Developmental programming of obesity and type 2 diabetes
Vickers, M.H., Cupido, C.L. and Gluckman, P.D. (2007) Developmental programming of obesity and type 2 diabetes. Fetal and maternal medicine review, 18, 1-23. (doi:10.1017/S096553950700188X).
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Obesity and type 2 diabetes are serious health issues in the developed world and are becoming increasingly important on a global scale. Furthermore, the marked increases in both childhood obesity and type 2 diabetes will translate to further increases in adult obesity, diabetes and associated co-morbidities in the near future; as such it has been ranked as a critical public health threat. It is a widely held view that the primary cause of obesity is the development of an obesogenic environment, due to ease of access to highly calorific food and reduced energy expenditure in work and leisure activities. In addition there is strong evidence for a genetic component to human obesity with the identification of a number of genes associated with human obesity. However, on its own the genetic component of this condition cannot account for the dramatic increase in the prevalence of obesity in recent years. Of relevance and as highlighted by epidemiological and experimental studies, is the relationship between the periconceptual, fetal and early infant phases of life and the subsequent development of adult obesity. The terms “developmental programming” and the “Developmental Origins of Adult Health and Disease” are preferentially used to describe these relationships. Despite initial controversy when these relationships were first suggested, both prospective clinical and experimental studies have clearly shown that the propensity to develop abnormalities of cardiovascular, endocrine and metabolic homeostasis in adulthood are increased when fetal development has been adversely affected. This pathogenesis is not based on genetic defects but on altered gene expression seen as a result of fetal adaptation to an adverse intrauterine environment. The relative role of genetic versus environmental factors and the mechanisms underlying developmental programming remain speculative. It is generally argued that in response to an adverse intrauterine environment, the fetus adapts its physiological development to maximise its immediate chances for survival. Owing to the plasticity of the fetus, these adaptations may include resetting of metabolic homeostasis and endocrine systems and the down-regulation of growth, commonly reflected in an altered birth phenotype. It is thought that whilst these changes in fetal physiology (i.e. the prenatal environment) may be beneficial for short term survival in utero they may be maladaptive in postnatal life, contributing to poor health outcomes when offspring are exposed to catch-up growth, diet-induced obesity and other factors. The “predictive adaptive response” hypothesis proposes that the degree of mismatch between the pre- and postnatal environments is a major determinant of subsequent disease. This review will address recent work in animal models and observations in the clinical and epidemiological settings on in utero adaptations and subsequent development of obesity and type 2 diabetes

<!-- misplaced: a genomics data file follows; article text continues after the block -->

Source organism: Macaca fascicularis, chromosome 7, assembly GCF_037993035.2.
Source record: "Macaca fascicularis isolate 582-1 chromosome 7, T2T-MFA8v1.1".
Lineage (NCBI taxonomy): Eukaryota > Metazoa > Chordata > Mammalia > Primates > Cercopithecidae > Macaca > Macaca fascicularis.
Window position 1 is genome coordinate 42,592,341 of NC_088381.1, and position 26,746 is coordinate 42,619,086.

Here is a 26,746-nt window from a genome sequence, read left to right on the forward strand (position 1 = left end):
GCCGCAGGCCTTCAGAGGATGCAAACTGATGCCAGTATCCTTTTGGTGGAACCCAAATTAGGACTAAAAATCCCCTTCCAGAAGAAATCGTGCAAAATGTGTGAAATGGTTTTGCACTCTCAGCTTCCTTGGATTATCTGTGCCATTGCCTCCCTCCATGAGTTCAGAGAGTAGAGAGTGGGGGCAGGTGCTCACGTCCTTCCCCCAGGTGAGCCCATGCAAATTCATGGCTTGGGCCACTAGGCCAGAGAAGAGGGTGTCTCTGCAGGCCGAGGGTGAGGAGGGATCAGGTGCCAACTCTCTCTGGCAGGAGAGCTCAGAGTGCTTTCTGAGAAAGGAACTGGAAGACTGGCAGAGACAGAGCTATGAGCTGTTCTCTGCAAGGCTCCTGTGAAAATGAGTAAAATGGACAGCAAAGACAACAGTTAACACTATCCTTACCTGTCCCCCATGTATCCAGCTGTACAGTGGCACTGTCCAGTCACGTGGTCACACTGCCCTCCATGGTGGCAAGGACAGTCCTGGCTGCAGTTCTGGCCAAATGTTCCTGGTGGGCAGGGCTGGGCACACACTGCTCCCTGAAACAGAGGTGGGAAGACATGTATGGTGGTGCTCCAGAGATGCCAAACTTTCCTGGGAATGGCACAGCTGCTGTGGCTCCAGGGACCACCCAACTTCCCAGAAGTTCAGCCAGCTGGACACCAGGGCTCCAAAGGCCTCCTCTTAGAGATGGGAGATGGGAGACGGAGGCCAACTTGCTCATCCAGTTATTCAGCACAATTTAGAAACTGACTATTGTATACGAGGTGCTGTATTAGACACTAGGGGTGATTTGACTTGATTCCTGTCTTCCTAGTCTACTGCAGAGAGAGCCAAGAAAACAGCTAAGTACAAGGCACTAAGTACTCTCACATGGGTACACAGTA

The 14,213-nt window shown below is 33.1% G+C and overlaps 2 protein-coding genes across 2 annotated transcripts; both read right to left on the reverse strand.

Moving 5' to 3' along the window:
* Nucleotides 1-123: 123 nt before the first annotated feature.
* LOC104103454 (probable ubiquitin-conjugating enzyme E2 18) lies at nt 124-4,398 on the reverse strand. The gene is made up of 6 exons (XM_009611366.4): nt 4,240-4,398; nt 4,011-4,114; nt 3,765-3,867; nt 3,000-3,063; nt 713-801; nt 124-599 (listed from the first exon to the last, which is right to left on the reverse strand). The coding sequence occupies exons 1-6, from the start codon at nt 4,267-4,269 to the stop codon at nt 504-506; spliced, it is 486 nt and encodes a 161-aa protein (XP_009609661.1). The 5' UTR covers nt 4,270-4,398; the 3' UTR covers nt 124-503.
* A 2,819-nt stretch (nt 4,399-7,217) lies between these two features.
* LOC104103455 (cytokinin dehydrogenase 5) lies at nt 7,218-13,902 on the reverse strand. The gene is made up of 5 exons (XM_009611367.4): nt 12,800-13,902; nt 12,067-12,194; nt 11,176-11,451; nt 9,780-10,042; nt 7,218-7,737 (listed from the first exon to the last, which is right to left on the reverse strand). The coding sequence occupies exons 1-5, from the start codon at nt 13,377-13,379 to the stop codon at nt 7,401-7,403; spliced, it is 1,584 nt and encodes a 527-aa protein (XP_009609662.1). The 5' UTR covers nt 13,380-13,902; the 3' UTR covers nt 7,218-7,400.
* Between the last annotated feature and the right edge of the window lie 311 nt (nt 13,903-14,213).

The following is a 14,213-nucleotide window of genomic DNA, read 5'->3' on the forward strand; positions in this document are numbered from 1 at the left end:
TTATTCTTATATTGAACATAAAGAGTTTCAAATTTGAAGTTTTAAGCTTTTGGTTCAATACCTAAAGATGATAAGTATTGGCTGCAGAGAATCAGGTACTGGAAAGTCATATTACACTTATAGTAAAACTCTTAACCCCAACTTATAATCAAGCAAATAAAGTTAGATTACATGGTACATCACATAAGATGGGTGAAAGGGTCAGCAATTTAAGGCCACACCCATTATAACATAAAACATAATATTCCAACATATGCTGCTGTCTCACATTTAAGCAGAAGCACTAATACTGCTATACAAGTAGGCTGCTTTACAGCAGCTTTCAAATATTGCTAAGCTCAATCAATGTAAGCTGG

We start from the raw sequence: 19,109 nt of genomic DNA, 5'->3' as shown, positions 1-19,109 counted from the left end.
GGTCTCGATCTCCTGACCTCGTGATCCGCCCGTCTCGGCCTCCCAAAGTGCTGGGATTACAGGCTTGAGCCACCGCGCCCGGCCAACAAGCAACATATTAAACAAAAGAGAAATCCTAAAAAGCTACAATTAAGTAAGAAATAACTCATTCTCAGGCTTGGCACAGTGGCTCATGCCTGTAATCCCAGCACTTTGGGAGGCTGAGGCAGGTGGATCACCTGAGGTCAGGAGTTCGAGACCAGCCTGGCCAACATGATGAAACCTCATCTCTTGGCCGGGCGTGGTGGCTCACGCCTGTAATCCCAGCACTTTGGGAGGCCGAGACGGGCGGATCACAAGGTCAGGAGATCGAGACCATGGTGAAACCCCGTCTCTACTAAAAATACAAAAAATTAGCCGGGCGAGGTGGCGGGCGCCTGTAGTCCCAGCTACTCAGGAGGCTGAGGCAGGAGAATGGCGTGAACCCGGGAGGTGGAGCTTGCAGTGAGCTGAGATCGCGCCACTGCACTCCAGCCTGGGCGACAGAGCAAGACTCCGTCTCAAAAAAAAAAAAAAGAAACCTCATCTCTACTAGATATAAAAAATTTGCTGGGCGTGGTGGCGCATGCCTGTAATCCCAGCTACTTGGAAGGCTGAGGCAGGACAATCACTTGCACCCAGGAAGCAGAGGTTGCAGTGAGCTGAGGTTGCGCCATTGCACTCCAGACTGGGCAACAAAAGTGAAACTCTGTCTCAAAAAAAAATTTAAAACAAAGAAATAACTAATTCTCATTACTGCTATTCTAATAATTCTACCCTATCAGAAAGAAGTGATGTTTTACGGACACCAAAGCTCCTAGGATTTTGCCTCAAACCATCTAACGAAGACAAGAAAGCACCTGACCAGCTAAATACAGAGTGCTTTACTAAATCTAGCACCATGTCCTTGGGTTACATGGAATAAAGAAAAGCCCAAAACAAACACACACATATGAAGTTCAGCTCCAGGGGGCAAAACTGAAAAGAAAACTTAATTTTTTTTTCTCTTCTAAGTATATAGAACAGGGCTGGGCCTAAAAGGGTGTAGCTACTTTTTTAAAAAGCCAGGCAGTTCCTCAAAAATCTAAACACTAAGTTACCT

|Divisions:||University Structure - Pre August 2011 > School of Medicine > Developmental Origins of Health and Disease
|Date Deposited:||11 Sep 2008|
|Last Modified:||02 Mar 2012 12:33|
|Contributors:||Vickers, M.H. (Author)
Cupido, C.L. (Author)
Gluckman, P.D. (Author)
|RDF:||RDF+N-Triples, RDF+N3, RDF+XML, Browse.|
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